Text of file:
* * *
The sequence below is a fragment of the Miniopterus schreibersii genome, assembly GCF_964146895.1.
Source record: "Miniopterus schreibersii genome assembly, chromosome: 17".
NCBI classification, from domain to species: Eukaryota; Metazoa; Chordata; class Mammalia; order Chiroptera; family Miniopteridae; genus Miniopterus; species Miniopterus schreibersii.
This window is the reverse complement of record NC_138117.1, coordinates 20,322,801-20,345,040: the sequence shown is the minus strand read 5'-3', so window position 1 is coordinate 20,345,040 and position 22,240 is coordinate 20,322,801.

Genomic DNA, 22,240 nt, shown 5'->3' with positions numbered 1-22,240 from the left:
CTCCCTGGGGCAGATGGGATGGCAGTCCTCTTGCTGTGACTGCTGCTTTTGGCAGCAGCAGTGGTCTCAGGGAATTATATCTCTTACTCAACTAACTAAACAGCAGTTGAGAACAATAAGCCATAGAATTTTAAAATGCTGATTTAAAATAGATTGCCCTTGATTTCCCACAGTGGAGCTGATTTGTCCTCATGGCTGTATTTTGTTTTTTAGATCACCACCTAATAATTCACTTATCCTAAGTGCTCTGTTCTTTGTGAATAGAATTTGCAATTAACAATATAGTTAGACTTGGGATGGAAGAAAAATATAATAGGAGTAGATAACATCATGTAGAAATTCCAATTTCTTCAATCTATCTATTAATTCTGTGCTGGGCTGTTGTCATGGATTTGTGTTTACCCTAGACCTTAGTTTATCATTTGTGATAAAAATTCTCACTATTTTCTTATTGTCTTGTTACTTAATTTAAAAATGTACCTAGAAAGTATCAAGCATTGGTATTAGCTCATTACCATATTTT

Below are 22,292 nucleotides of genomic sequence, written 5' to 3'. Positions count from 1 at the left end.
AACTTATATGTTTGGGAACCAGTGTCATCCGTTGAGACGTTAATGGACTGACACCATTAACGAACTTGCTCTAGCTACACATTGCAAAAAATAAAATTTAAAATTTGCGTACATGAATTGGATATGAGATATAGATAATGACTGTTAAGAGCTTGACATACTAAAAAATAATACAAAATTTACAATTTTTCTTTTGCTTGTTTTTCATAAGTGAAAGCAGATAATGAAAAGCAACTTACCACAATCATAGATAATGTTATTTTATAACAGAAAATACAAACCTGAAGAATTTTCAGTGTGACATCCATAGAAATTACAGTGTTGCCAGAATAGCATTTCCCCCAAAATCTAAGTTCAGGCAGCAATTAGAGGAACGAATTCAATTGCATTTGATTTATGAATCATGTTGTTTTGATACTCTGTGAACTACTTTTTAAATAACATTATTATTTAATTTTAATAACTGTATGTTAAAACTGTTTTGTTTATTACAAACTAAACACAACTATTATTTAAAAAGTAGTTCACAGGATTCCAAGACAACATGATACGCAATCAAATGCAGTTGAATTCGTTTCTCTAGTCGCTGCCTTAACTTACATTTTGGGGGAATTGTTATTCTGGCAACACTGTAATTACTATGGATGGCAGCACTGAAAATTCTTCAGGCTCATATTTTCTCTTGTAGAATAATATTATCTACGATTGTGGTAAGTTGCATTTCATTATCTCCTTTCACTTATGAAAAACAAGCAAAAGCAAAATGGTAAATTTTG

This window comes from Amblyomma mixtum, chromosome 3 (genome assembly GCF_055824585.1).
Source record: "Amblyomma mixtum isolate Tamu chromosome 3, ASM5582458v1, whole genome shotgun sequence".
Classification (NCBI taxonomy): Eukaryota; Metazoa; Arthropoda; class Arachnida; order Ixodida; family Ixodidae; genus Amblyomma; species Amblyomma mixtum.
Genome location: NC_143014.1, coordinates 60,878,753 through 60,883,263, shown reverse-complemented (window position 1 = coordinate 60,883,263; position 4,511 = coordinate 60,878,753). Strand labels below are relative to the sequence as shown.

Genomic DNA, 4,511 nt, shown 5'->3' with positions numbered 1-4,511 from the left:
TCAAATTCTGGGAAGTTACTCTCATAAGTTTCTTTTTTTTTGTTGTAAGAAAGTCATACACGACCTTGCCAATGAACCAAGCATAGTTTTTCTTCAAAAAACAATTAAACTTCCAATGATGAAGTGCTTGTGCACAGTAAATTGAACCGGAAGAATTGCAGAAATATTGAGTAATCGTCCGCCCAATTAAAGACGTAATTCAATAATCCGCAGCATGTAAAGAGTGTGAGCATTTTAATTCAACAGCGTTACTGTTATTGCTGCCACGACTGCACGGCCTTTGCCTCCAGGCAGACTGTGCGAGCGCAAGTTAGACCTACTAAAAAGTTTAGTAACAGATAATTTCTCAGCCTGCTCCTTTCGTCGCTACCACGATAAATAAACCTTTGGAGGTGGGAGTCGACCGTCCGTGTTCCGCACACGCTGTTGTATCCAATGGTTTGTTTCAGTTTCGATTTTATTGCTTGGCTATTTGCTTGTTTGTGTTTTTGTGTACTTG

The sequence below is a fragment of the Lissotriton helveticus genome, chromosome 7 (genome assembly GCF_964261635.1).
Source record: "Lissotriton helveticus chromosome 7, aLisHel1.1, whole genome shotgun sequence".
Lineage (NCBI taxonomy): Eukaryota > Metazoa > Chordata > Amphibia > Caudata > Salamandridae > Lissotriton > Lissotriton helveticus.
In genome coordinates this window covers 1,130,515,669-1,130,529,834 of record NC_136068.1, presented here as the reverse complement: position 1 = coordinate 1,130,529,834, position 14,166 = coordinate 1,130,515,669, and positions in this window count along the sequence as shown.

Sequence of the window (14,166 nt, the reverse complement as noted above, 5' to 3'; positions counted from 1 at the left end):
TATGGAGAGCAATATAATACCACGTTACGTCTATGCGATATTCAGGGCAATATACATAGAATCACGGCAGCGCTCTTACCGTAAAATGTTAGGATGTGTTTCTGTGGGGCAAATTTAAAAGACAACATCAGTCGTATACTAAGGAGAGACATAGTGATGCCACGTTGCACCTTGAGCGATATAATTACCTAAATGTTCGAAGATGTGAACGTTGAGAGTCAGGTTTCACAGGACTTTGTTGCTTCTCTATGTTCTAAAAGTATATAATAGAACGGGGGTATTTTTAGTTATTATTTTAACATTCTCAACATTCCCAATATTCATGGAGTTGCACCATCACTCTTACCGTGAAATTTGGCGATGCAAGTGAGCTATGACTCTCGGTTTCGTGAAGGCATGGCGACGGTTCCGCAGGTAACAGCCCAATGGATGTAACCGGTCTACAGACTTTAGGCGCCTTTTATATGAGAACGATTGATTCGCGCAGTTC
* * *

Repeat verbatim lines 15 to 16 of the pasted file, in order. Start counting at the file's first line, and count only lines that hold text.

The sequence below is a fragment of the Lissotriton helveticus genome, chromosome 7 (genome assembly GCF_964261635.1).
Source record: "Lissotriton helveticus chromosome 7, aLisHel1.1, whole genome shotgun sequence".